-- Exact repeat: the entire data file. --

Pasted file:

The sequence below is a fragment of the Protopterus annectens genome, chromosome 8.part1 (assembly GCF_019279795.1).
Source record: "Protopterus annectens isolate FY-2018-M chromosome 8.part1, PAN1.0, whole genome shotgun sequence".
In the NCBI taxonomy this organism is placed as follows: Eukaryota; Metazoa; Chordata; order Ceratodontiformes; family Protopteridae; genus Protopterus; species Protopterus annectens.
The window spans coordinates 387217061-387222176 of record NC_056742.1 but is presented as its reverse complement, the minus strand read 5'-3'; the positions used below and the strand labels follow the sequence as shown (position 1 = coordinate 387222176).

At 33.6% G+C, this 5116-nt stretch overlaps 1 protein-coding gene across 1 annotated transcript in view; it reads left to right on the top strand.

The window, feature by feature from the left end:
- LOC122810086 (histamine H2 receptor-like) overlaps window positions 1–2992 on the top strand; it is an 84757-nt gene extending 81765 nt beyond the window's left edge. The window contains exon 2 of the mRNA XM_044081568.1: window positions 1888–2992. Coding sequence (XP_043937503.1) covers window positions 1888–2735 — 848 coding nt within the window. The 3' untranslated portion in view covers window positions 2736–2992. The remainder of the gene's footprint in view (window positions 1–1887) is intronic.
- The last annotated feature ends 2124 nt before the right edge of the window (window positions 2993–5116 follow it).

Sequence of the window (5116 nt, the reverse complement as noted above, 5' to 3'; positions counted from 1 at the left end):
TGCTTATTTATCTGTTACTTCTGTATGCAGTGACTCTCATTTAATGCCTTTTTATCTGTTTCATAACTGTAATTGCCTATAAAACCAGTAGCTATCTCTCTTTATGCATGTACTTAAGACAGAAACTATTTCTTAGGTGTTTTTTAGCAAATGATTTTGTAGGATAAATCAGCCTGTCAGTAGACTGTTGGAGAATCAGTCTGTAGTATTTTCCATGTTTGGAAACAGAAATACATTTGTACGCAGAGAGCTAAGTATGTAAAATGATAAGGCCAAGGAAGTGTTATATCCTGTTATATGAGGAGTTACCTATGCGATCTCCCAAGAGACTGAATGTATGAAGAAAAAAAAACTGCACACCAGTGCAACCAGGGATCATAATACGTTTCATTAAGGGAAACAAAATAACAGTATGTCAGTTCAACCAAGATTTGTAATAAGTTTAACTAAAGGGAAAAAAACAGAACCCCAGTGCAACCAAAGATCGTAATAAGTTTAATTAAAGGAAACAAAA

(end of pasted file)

The sequence below is a fragment of the Protopterus annectens genome, chromosome 8.part1 (assembly GCF_019279795.1).
Source record: "Protopterus annectens isolate FY-2018-M chromosome 8.part1, PAN1.0, whole genome shotgun sequence".
In the NCBI taxonomy this organism is placed as follows: Eukaryota; Metazoa; Chordata; order Ceratodontiformes; family Protopteridae; genus Protopterus; species Protopterus annectens.
The window spans coordinates 387217061-387222176 of record NC_056742.1 but is presented as its reverse complement, the minus strand read 5'-3'; the positions used below and the strand labels follow the sequence as shown (position 1 = coordinate 387222176).

At 33.6% G+C, this 5116-nt stretch overlaps 1 protein-coding gene across 1 annotated transcript in view; it reads left to right on the top strand.

The window, feature by feature from the left end:
- LOC122810086 (histamine H2 receptor-like) overlaps window positions 1–2992 on the top strand; it is an 84757-nt gene extending 81765 nt beyond the window's left edge. The window contains exon 2 of the mRNA XM_044081568.1: window positions 1888–2992. Coding sequence (XP_043937503.1) covers window positions 1888–2735 — 848 coding nt within the window. The 3' untranslated portion in view covers window positions 2736–2992. The remainder of the gene's footprint in view (window positions 1–1887) is intronic.
- The last annotated feature ends 2124 nt before the right edge of the window (window positions 2993–5116 follow it).

Sequence of the window (5116 nt, the reverse complement as noted above, 5' to 3'; positions counted from 1 at the left end):
TGCTTATTTATCTGTTACTTCTGTATGCAGTGACTCTCATTTAATGCCTTTTTATCTGTTTCATAACTGTAATTGCCTATAAAACCAGTAGCTATCTCTCTTTATGCATGTACTTAAGACAGAAACTATTTCTTAGGTGTTTTTTAGCAAATGATTTTGTAGGATAAATCAGCCTGTCAGTAGACTGTTGGAGAATCAGTCTGTAGTATTTTCCATGTTTGGAAACAGAAATACATTTGTACGCAGAGAGCTAAGTATGTAAAATGATAAGGCCAAGGAAGTGTTATATCCTGTTATATGAGGAGTTACCTATGCGATCTCCCAAGAGACTGAATGTATGAAGAAAAAAAAACTGCACACCAGTGCAACCAGGGATCATAATACGTTTCATTAAGGGAAACAAAATAACAGTATGTCAGTTCAACCAAGATTTGTAATAAGTTTAACTAAAGGGAAAAAAACAGAACCCCAGTGCAACCAAAGATCGTAATAAGTTTAATTAAAGGAAACAAAA